Associate Professor, Department of Cross-Cultural and Regional Studies, University of Copenhagen
Chair: Prof. Annalise Acorn, Edmonton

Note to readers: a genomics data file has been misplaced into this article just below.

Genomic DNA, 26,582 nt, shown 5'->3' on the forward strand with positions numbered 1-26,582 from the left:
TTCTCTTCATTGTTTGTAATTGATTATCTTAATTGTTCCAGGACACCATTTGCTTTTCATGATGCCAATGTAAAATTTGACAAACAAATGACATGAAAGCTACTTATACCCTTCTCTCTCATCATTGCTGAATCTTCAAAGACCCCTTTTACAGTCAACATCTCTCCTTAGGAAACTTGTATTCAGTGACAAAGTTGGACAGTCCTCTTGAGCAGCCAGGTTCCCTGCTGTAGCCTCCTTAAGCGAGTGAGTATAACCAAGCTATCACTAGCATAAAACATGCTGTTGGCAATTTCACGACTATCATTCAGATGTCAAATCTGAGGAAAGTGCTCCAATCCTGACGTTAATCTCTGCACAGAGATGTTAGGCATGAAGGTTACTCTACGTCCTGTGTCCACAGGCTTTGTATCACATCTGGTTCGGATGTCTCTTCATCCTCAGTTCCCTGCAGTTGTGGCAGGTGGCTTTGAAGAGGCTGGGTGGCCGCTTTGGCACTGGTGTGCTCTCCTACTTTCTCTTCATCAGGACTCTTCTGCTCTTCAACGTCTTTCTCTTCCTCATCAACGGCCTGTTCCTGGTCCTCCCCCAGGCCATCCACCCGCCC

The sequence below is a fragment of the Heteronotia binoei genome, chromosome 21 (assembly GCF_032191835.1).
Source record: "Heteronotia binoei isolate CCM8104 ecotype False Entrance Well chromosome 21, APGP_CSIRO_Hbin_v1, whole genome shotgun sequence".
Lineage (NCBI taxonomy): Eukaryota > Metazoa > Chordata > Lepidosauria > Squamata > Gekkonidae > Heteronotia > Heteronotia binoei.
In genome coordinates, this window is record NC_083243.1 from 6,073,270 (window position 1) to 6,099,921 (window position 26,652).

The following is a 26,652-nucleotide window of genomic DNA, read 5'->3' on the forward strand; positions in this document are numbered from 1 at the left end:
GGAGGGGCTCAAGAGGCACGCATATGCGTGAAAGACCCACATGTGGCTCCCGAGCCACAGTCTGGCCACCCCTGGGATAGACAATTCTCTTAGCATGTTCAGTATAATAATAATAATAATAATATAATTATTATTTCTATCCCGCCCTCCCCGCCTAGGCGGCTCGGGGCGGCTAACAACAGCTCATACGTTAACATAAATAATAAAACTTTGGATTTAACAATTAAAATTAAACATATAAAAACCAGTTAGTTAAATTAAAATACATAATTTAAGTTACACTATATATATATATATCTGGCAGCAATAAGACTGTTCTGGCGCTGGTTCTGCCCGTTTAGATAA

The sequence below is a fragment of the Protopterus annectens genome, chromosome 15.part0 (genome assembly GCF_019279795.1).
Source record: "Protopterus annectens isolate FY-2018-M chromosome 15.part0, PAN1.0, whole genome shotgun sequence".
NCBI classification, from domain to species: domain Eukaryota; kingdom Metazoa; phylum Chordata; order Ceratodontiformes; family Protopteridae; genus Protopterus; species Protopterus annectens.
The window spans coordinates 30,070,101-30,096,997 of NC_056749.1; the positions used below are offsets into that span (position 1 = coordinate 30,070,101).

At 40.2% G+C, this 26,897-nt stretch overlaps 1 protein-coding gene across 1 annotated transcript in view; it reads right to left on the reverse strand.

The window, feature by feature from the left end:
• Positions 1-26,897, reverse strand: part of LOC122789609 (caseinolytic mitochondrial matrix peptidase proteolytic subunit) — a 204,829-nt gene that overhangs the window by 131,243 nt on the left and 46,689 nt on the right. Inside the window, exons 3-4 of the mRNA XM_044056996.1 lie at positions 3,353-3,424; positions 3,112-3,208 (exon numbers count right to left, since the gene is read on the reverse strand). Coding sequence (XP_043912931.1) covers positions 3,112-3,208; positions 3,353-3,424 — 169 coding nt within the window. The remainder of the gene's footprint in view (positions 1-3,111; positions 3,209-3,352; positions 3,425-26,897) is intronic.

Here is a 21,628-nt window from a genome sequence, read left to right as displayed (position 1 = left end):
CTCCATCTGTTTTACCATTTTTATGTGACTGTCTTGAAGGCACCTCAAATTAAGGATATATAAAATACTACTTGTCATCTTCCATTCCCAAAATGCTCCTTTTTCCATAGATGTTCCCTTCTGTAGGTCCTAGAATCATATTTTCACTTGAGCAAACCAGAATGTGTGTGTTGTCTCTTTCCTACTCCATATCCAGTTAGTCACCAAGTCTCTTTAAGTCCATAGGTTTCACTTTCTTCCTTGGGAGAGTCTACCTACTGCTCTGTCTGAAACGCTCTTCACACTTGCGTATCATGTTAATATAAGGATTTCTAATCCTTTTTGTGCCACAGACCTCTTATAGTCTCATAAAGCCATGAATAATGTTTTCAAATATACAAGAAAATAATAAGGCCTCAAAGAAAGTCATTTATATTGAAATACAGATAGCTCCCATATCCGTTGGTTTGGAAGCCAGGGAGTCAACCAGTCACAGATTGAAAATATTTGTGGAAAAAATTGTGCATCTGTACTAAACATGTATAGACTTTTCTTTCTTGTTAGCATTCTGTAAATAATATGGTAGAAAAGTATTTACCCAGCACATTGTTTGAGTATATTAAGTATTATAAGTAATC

In a world where conflict and violence seem ineradicable, we often speak of hatred and related concepts like antipathy, homophobia, or Anti-Semitism. In Europe, the American-dominated discourse of “hate crime” is currently gaining ground and in the wake of the so-called “Danish cartoon crisis”, hate speech legislation has attracted new attention. Yet, and curiously, the many references to hatred are seldom accompanied by focused and sustained examination of the actual meaning, history and practical or theoretical potentials and limits of the concept. The absence or marginality of elaborations on the concept is evident even in books carrying the term in their titles (e.g. Modern Hatreds, Fires of Hatred, or Harvest of Hatred). How can we think about this fuzzy “thing” called hatred and how does it relate to concepts of love, disgust and enmity? Would a more well-reflected understanding of the “anatomy” of hatred be an asset to current approaches to hate crime, ethnic violence, and reconciliation after genocide? These are among the questions to be explored in this talk on the “anatomy” of hatred.